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    Mussel reefs are biodiversity hotspots.

    Mussel reefs are biodiversity hotspots that offer crucial ecosystem services. This interactive, featuring infographics from the Department of Conservation, highlights some key services.

    To use this interactive, move your mouse or finger over any of the labelled boxes and click to obtain more information.

    Background image: Ian McLeod


    Biodiversity hotspots

    Biogenic habitats support areas of exceptionally high biodiversity and an abundance of other organisms. Kuku (green-lipped mussels) are one example of a biogenic habitat that supports many other species.

    Download the Department of Conservation infographic as a PDF.

    Copyright: Department of Conservation

    Mussels filter the water

    Mussels are filter feeders. They draw in water and filter out phytoplankton and sediments, cleaning the water as they go. One mussel can filter up to 350 litres of water daily.

    Download the Department of Conservation infographic as a PDF.

    Copyright: Department of Conservation

    Mussels are food sources

    While biogenic habitats are crucial for healthy ocean ecosystems, they are also important for the ways they support human life. These beautiful underwater areas support healthy fish populations for our commercial and recreational fishing. They provide places for us to play – swimming, snorkelling, boating and diving.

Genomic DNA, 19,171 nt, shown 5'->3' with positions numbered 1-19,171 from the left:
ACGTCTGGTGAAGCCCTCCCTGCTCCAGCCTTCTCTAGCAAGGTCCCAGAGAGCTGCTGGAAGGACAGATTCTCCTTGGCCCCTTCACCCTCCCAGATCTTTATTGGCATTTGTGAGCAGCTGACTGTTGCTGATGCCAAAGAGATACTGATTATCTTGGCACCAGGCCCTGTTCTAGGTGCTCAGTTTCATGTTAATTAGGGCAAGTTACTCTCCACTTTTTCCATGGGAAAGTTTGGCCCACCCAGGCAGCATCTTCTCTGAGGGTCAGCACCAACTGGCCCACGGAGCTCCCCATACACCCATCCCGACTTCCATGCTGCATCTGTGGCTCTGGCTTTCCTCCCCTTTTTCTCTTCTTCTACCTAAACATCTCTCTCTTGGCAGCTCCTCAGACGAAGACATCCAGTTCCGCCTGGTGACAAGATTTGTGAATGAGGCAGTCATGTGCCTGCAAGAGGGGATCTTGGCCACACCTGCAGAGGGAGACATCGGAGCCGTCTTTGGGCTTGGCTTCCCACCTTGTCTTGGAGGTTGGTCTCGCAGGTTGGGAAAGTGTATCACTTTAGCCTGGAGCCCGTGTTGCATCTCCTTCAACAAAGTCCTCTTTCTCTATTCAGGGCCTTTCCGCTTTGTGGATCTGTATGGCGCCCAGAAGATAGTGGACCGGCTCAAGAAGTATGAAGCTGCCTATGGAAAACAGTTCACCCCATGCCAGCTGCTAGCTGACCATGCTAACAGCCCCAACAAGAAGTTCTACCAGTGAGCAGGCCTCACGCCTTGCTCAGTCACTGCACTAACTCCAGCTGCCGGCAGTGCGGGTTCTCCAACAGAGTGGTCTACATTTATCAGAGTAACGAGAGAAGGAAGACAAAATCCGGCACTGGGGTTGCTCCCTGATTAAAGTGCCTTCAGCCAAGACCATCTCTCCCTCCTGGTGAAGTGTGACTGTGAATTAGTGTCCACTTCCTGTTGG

Download the Department of Conservation infographic as a PDF.

    Copyright: Department of Conservation

    Biogenic habitats

    Biogenic habitats perform many crucial functions that we also rely on as humans.

    Some, such as kuku and tuangi (New Zealand cockles), are harvested as traditional kaimoana (seafood) or commercial fisheries species. Others provide nursery sites for young fish such as snapper and moki.  

    Filtering the water column
    Many species forming biogenic habitats (sponges, shellfish, tube worms) filter the water column, removing excess nutrients and transferring sediments from the open water to the seafloor.

    Seafloor engineering
    Much like land plants, which stabilise soil with their roots to control erosion, larger biogenic organisms stabilise the seafloor. Silt, mud and rocks aren’t very hospitable to many species, but pioneering species like seagrasses and hururoa (horse mussels) happily settle on these sediments, providing structure for other species to make their homes.

    Creating habitats for other species
    These 3D structures become habitats for invertebrates, fish and shellfish, which in turn feed seabirds and large marine mammals like fur seals.

    New Zealand waters host a myriad of biogenic habitats
    These include kelp forestsmangroves, seagrass beds, kuku beds, sponge gardens and bryozoan beds.

    Download the Department of Conservation infographic as a PDF.

    Copyright: Department of Conservation


    This resource is another great collaboration between the Department of Conservation and the SLH. Infographics and text are supplied by DOC.

    Rights: The University of Waikato Te Whare Wānanga o Waikato Published 17 May 2021, Updated 18 May 2021 Size: 2.9 MB Referencing Hub media